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Marianne Faithfull's 20th album celebrates 50 years in the music business and pulls together themes and styles from her distinguished career.

Music Review: Marianne Faithfull – ‘Give My Love to London’

If you haven’t been keeping track, Marianne Faithfull has been in the music business for 50 years. For the most part, she’s best known for her association with the Rolling Stones starting with 1965’s “As Tears Go By,” the notorious drug bust where she was naked wrapped in a rug at Keith Richards’ home, her relationship with Mick Jagger, and her co-writing “Sister Morphine.” During the ’70s, she famously wrestled with drug addiction which resulted in her voice becoming raw and gravelly with a gritty lower register. Then came 1979 and her magnificent Broken English with classic songs like the title track, “The Ballad of Lucy Jordon,” and a powerful take on John Lennon’s “Working Class Hero.”

During the ’80s, two projects would prove to have longterm implications. First, in 1985 Faithfull performed “Ballad of the Soldier’s Wife” on Lost in the Stars: The Music of Kurt Weill. This was producer Hal Willner’s all-star tribute to one half of the Bertolt Brecht/Weill songwriting team. This led to Faithfull participating in a number of Brecht/Weill productions on stage and on record. Then, in 1987, Willner also produced Faithfull’s most highly regarded release of the decade, Strange Weather. On this release, Faithfull transformed herself into a cabaret-flavored jazz and blues interpreter.

Marianne Faithfull - Give My Love to LondonWhile she’s been drawing from a varied palate of styles ever since, her 20th album, Give My Love to London, shows she may be sending her ironic love to the British Isles, but her current approach still has one foot in Lotte Lenya’s Weimar-era Berlin and the other in Edith Piaf’s Paris music halls. Produced by Rob Ellis and Dimitri Tikovoi, it benefits from the contributions of a number of collaborators. Faithfull co-wrote the title song with Steve Earle, and there’s one clear reference to her Brecht/Weill inspirations when she sings, “I’m singing ‘Pirate Jenny’ as the blackship’s bearing down.” “Pirate Jenny,” of course, is a famous song from The Threepenny Opera which Faithfull performed in a stage revival of the production in Dublin and on her 1997 release 20th Century Blues, yet another example of her deep interest in Weimar-era musical theater.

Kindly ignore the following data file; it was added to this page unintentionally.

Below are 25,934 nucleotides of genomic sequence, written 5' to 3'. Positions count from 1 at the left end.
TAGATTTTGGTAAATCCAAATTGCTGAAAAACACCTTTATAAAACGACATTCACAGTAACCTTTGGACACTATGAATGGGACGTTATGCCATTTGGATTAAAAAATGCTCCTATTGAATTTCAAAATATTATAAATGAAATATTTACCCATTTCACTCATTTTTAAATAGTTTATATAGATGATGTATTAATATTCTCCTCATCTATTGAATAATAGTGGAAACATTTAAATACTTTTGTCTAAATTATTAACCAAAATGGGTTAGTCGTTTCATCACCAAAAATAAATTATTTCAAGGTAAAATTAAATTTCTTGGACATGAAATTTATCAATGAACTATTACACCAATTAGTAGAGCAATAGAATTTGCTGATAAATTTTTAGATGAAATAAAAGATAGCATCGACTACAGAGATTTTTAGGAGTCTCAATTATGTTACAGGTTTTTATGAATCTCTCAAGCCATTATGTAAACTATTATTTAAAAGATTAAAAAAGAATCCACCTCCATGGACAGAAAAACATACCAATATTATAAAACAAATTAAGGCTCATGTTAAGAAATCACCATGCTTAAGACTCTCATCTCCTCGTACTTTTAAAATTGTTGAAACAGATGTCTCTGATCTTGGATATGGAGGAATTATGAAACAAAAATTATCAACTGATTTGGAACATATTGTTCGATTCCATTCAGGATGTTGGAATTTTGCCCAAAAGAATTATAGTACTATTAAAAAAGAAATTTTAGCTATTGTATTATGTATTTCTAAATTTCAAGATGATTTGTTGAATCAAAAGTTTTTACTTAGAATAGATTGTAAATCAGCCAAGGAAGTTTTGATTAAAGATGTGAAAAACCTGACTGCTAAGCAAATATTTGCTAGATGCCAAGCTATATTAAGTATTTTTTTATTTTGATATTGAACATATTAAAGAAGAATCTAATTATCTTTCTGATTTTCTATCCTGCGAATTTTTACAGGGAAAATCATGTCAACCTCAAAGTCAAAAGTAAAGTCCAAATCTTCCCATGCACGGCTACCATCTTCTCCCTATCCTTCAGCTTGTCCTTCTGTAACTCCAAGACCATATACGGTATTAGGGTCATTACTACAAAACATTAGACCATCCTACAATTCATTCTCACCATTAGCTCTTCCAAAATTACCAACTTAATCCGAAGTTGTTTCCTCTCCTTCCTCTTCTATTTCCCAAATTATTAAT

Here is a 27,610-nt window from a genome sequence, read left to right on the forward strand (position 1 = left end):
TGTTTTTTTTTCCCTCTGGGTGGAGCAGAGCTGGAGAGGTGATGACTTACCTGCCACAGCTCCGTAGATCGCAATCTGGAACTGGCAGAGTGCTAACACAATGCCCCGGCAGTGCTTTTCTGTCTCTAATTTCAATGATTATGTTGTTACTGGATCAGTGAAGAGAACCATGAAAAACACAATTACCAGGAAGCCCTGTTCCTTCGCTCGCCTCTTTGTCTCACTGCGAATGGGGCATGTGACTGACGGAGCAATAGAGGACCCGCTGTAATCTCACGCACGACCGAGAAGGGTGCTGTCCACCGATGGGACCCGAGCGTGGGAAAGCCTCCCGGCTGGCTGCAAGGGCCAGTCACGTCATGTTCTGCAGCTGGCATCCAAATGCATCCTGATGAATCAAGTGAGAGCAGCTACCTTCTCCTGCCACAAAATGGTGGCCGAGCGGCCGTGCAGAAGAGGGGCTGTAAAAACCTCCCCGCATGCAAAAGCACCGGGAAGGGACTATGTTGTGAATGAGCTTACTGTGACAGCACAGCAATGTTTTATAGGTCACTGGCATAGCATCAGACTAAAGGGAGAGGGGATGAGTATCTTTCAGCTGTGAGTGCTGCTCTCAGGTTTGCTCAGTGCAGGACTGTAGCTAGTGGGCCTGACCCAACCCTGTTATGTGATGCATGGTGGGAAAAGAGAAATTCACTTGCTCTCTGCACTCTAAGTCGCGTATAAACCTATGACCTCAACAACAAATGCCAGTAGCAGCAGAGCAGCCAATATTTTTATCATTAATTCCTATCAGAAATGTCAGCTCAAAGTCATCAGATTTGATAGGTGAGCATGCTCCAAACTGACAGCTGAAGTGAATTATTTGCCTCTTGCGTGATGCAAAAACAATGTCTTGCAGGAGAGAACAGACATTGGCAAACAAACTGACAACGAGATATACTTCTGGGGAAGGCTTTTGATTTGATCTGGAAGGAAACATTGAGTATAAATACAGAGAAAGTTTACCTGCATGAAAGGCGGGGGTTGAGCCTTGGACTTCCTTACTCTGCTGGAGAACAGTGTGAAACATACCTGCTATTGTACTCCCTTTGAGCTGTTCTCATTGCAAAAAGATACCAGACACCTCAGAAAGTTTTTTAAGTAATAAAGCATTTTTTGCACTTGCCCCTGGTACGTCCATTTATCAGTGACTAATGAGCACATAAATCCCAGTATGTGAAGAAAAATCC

On the other side of the musical spectrum, Pink Floyd’s Roger Waters penned “Sparrows Will Sing,” the track selected for the first single. (Is it, perhaps, a nod to Edith Piaf who was known as “The Little Sparrow”?) In a similar mold, Faithfull sings Nick Cave’s piano-and violin-based “Late Victorian Holocaust” and the two co-wrote another piano ballad, “Deep Water.” I can’t think of a more appropriate contemporary poet/songwriter for Faithfull to cover than Leonard Cohen, and she does just that with the dramatic “Going Home,” a number Leonard composed with longtime partner Patrick Leonard. Faithfull too pairs with Leonard on “Mother Wolf,” a comment on war that has me speculating if she had a Brecht anti-war play in mind, namely Mother Courage.

The song that takes Faithfull furthest back to her early folk days is “Love More or Less,” an acoustic guitar co-write with Tom McRae. While the majority of the songs are Faithfull co-compositions, she does go back in time for some covers including the jauntiest song on the set, the Everly Brothers’ “The Price of Love.” The album’s closer, the smoky “I Get Along Without You Very Well” is from Hoagy Carmichael. For that one, we can almost see the single stage light over the singer dimming as the story fades out.

Other contributors of note, both as composers and players, were Anna Calvi (“Falling Back”), Ed Harcourt (“True Lies”), Portishead’s Adrian Utley, and members of the Bad Seeds. All in all, this cast of writers and performers give Faithfull everything she needs to support her world-weary “Baroness of Bohemia” theatricality.

Most reviews to date rate Give My Love to London very highly indeed, and deservedly so. While it marks her 50th anniversary, it shouldn’t be seen as her penultimate culmination, or at least not Faithfull’s grand finale. It’s a high point in her career and should hopefully draw in new listeners into her constantly evolving dark wisdom. It’s her best so far in the 21st century.

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